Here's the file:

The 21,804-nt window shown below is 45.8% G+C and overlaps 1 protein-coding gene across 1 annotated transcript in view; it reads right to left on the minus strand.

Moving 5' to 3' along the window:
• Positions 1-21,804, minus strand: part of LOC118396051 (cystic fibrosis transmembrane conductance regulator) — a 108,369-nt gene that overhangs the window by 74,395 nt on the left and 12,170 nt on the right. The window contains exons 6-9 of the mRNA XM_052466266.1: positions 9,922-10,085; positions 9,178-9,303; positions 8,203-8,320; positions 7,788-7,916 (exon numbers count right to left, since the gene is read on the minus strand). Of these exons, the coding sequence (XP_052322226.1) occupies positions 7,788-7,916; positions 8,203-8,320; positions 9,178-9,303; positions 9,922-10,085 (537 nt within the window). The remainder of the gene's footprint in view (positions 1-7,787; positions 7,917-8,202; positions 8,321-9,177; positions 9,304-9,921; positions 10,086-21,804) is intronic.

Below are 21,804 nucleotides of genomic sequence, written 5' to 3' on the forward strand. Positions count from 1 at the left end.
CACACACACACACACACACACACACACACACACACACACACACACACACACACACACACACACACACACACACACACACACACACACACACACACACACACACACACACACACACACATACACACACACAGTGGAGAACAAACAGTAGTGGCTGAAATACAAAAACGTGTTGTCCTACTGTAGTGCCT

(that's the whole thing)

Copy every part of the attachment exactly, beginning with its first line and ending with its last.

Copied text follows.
The 21,804-nt window shown below is 45.8% G+C and overlaps 1 protein-coding gene across 1 annotated transcript in view; it reads right to left on the minus strand.

Moving 5' to 3' along the window:
• Positions 1-21,804, minus strand: part of LOC118396051 (cystic fibrosis transmembrane conductance regulator) — a 108,369-nt gene that overhangs the window by 74,395 nt on the left and 12,170 nt on the right. The window contains exons 6-9 of the mRNA XM_052466266.1: positions 9,922-10,085; positions 9,178-9,303; positions 8,203-8,320; positions 7,788-7,916 (exon numbers count right to left, since the gene is read on the minus strand). Of these exons, the coding sequence (XP_052322226.1) occupies positions 7,788-7,916; positions 8,203-8,320; positions 9,178-9,303; positions 9,922-10,085 (537 nt within the window). The remainder of the gene's footprint in view (positions 1-7,787; positions 7,917-8,202; positions 8,321-9,177; positions 9,304-9,921; positions 10,086-21,804) is intronic.

Below are 21,804 nucleotides of genomic sequence, written 5' to 3' on the forward strand. Positions count from 1 at the left end.
CACACACACACACACACACACACACACACACACACACACACACACACACACACACACACACACACACACACACACACACACACACACACACACACACACACACACACACACACACACATACACACACACAGTGGAGAACAAACAGTAGTGGCTGAAATACAAAAACGTGTTGTCCTACTGTAGTGCCT